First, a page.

The mother dog’s breasts are now more pronounced and contain the colostrum she will feed her puppies once they’re born. You should have a whelping box set up around this time.

Week Eight of Canine Gestation

From days 50 to 56, the puppies now have fur and will begin annoyingly crowding one another inside the mom’s belly. The mom will begin “nesting” during week 8 of gestation.

Week Nine of Canine Gestation

Now, you have reached week 9 of the canine gestation period. From days 56 to 63, the puppies are ready to see the world. They could be born any day now and be perfectly fine. When your dog is ready to give birth, she will stop eating. You will notice this about 24 hours before birth begins in most cases.

Care Tips for Your Pregnant Dog

Caring for a pregnant dog involves a good understanding of her needs during this vital time. Here are some tips to help ensure your dog’s pregnancy is as smooth as possible:

  • Nutrition: Once the pregnancy is confirmed, gradually change her diet to a high-quality, balanced dog food that’s designed for pregnant or nursing dogs. This should be rich in nutrients, proteins, and fats to support the growth and development of the puppies.
  • Exercise: While regular exercise is important, the intensity should be reduced as the pregnancy progresses. Gentle walks are ideal, but avoid strenuous activity that could potentially harm the puppies.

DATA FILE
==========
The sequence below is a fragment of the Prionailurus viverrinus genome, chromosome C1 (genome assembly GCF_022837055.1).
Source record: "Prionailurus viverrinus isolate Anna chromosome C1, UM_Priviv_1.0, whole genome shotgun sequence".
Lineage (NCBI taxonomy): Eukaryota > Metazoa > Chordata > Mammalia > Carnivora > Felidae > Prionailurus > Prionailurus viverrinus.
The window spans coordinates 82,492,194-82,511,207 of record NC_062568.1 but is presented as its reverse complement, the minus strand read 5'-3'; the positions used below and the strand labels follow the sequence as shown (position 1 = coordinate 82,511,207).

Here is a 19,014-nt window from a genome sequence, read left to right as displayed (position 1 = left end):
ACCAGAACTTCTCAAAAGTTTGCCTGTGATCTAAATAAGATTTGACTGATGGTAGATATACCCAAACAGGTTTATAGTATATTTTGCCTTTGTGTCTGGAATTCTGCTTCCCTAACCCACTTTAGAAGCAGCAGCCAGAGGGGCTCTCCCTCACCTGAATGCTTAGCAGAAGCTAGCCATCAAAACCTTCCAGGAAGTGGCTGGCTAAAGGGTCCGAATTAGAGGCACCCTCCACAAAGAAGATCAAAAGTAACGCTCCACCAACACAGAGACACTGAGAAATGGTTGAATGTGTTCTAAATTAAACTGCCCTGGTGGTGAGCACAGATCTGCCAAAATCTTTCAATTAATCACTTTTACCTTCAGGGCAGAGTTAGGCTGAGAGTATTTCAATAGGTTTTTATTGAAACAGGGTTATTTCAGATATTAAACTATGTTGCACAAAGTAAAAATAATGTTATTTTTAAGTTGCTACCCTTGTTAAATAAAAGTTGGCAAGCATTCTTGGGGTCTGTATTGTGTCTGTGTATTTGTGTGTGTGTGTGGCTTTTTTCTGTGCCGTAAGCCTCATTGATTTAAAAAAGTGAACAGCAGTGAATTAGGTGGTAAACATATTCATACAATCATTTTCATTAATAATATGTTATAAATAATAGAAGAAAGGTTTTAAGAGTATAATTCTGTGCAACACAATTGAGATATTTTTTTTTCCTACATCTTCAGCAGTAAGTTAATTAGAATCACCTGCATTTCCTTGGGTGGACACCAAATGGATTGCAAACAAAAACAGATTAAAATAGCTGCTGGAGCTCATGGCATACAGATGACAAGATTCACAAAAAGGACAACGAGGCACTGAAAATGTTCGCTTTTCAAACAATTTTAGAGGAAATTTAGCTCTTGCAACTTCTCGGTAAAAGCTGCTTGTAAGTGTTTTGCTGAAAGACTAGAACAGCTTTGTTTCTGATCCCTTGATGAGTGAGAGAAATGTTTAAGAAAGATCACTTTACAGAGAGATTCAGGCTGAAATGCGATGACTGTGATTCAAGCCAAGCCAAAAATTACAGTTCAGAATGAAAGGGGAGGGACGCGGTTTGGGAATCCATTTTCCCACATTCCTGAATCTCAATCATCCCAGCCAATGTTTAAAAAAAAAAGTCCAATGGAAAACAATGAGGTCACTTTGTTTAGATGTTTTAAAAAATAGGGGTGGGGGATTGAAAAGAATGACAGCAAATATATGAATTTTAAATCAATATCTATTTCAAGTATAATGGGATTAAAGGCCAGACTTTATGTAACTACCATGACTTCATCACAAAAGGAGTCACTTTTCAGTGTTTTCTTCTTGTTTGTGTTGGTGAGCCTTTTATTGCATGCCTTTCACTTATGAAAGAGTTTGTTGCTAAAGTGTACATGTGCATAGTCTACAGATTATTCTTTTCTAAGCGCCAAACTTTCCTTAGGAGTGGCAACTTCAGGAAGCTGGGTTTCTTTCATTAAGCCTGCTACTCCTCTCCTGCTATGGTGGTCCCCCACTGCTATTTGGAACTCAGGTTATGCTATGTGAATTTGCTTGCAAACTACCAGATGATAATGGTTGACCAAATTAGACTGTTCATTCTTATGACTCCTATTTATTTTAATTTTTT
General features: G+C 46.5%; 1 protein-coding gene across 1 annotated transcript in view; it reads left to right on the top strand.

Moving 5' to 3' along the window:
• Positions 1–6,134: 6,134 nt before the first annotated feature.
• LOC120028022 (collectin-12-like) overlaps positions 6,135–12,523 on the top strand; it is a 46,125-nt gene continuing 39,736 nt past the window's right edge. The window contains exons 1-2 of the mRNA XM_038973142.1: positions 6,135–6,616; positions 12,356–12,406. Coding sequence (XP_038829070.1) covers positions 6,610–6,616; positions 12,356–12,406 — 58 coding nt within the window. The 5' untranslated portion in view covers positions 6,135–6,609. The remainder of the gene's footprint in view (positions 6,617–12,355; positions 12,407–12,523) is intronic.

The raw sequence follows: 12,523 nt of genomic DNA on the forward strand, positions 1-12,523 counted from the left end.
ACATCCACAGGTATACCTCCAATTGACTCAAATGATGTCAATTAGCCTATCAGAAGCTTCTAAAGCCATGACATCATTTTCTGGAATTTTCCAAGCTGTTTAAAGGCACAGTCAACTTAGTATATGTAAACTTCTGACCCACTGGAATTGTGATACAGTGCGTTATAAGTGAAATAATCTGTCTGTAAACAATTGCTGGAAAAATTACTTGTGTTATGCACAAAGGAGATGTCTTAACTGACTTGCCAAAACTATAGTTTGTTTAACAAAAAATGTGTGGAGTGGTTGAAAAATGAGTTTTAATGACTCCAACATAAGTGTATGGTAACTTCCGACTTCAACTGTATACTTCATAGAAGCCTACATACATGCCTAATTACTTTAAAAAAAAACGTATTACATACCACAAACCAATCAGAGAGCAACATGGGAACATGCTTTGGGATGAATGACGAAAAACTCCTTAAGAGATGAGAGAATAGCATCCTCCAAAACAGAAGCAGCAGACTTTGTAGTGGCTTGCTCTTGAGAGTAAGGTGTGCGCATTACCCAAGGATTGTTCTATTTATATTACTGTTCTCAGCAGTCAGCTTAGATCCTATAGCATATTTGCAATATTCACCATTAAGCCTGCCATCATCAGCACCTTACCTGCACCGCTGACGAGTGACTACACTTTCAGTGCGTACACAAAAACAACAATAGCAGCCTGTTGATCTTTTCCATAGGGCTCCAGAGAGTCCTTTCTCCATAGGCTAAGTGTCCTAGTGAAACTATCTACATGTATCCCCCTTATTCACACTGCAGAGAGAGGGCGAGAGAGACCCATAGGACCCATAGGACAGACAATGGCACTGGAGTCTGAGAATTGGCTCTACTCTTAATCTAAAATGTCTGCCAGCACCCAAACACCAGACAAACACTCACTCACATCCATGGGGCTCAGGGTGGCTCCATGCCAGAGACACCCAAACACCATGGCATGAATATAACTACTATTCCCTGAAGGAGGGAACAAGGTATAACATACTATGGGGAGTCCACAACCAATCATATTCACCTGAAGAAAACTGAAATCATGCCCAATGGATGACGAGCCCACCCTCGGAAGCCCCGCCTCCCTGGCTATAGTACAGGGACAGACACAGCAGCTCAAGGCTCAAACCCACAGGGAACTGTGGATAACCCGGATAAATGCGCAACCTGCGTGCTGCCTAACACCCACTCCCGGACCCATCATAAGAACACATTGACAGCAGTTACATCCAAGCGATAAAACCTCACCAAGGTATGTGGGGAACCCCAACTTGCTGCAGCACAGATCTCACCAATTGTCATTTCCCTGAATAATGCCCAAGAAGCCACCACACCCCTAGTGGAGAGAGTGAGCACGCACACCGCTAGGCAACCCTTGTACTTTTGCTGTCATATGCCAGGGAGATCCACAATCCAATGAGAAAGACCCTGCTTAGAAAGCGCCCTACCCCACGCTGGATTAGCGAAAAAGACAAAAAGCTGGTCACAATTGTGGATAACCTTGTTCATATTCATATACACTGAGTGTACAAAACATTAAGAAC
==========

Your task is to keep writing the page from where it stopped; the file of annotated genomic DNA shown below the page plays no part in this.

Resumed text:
• Vet Checkups: Regular veterinary checkups are crucial throughout the pregnancy to ensure both mother and puppies are healthy. Ultrasounds and x-rays can monitor the puppies’ development.
  • Comfortable Environment: Ensure your dog has a comfortable and quiet place to rest as she may become tired more easily. As delivery approaches, prepare a warm, quiet and comfortable area where she can give birth and care for her puppies.
  • Limit Stress: Minimize stress as much as possible. Maintaining a calm environment and sticking to regular routines can help.
  • Parasite Control: Keep up with regular deworming and flea/tick treatments. Certain parasites can be transferred to the puppies, so consult with your vet about the safest options during pregnancy.
  • Vaccinations: Ensure your dog’s vaccinations are up to date as immunity can be passed to the puppies. Some vaccinations are not safe during pregnancy, so it’s important to consult with your vet.

Remember, every pregnancy is unique, so ongoing veterinary care is essential to address the specific needs of your dog.

Following the Canine Gestation Calendar

Following the canine gestation calendar is a valuable tool for dog owners expecting a litter. This calendar maps out the 63-day gestation period of a dog, breaking it down week-by-week to highlight key development stages of the puppies and changes in the mother. Understanding this timeline can help owners provide appropriate care at each stage, such as altering the mother’s diet or exercise routine, preparing a whelping box for the impending birth, and knowing when to expect the first signs of labor. Regular veterinary checkups should coincide with this calendar to ensure the health of the mother and puppies throughout the pregnancy.